by Bryan Hill
“Thank you, Sarah for your courage through the dark years. You must be stronger than you imagine you can be. You must survive.”
– Kyle Reese
The year is 1985, my family just got cable television, and there was a chrome nightmare coming to get me. James Cameron’s THE TERMINATOR is the first memory I have of being afraid of a film. That damn endoskeleton grinned at me through the screen, clearly wanting to snatch me off of my grandmother’s couch in Saint Louis, Missouri. Back then I couldn’t even pronounce “uncanny valley” or “techno-horror” but none of that mattered.
That metal skeleton wanted to get me. It had glowing red eyes, human teeth and it wanted to [email protected]%$ing get me.
Hope came in the form of a young woman named Sarah Connor, a diner server that started her day getting ice-cream shoved in her apron and ended it saving the world (and me) from Cameron’s nightmare fuel. Once I knew Sarah Connor won, I watched the movie every time it played on cable. It’s probably as responsible as STAR WARS for my love of science-fiction. Sarah Connor, with her big hair, her high waisted jeans and her homemade stick bombs, changed my life.
Her story taught me how to overcome my fear. She was hunted. Terrorized. Wounded. Sarah learned that she was the only hope to save all of humanity and despite having no belief that she could do it, she turned into a warrior and ended the story driving into the dark horizon, prepared for the “storm” of the future armageddon.
Sarah Connor’s journey, like many mythological heroines, was a path of suffering. In twenty-four hours, she lost everything and gained the burden of having to protect the world from an evil only she could understand. She’s the Joan of Arc of science-fiction action, deemed insane, motivated by impossible knowledge of the future, a prisoner and a pariah who always found strength and purpose in her misery.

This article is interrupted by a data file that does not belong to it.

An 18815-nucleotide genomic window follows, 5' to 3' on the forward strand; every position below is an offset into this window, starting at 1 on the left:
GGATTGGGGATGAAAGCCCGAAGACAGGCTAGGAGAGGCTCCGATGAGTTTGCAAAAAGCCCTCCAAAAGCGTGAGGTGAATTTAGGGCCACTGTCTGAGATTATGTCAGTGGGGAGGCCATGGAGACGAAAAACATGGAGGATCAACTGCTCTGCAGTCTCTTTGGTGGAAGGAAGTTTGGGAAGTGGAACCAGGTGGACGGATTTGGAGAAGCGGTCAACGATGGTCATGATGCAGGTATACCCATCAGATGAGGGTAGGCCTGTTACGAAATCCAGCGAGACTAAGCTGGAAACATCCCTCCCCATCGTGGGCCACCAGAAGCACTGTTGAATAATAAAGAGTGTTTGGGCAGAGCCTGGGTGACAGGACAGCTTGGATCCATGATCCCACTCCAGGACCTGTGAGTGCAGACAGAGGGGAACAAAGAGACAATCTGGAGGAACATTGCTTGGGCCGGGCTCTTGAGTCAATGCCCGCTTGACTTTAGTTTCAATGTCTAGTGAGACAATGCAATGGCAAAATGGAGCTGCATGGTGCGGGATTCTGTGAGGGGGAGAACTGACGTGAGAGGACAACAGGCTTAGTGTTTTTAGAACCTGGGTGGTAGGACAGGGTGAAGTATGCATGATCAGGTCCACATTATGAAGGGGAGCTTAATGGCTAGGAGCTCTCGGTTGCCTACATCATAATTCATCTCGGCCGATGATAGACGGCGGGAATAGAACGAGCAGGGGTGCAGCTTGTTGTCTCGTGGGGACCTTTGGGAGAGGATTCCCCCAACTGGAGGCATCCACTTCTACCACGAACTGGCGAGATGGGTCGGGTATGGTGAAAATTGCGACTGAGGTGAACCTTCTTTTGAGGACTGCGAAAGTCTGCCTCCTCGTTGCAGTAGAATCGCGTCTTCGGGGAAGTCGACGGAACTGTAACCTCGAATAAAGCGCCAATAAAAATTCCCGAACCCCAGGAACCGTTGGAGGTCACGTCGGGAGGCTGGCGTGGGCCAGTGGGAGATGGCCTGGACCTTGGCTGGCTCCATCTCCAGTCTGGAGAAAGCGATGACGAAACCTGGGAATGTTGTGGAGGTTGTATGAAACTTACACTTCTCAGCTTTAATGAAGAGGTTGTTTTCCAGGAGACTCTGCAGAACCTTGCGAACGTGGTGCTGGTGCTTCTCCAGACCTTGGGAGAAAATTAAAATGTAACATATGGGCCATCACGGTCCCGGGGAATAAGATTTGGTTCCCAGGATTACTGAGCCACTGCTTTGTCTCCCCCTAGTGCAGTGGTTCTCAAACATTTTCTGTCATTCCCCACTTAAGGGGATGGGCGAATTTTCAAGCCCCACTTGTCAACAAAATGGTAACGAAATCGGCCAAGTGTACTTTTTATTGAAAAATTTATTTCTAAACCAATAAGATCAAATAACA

Confrontational, empowered women are often deemed insane, or at least disruptive. They’re ostracized and criticized and their path is made lonely by gender bias and the jealous fury of patriarchal institutions. Cameron didn’t protect his character from that truth. He bravely spared her no evil in his fiction. I’m not certain if James Cameron thinks often about gender bias, but he shattered it by putting Sarah’s hand through the glass ceiling of mythological narratives and when the shards landed in her fist she screamed, pulled them out, and kept fighting.
As a young man, growing up flooded by images of popular culture, I’m sure watching Sarah Connor affected my view of women in heroic narratives. I was a kid and this woman stopped that metal ghoul from getting me. By the time I read Gloria Steinem and Naomi Wolff I was safe in the knowledge that no Terminators could crush my skull under their chrome heels. Sarah Connor, mother of the future, made that possible.
In Sarah Connor’s suffering and triumph I trust.
THE TERMINATOR experience rarely happens for me anymore in pop-culture (there are only TWO terminator films. That nonsense that came after doesn’t count). I fear that in the noble interest of representation, across both genders, stories have lost the will to put their characters through Hell. What seems like empathy is really pandering, a pat on the head from an establishment that believes we have forever lost ourselves in the pursuit of comfort. I fear that now Sarah Connor would be judged because she uses a gun, because she’s too sinewed with muscle, because she bleeds and fears and wants to quit before she accepts her destiny. Sarah is often wrong. Sarah fails. She pays the price for her failure. Repeatedly she’s knocked down and has to force herself to stand.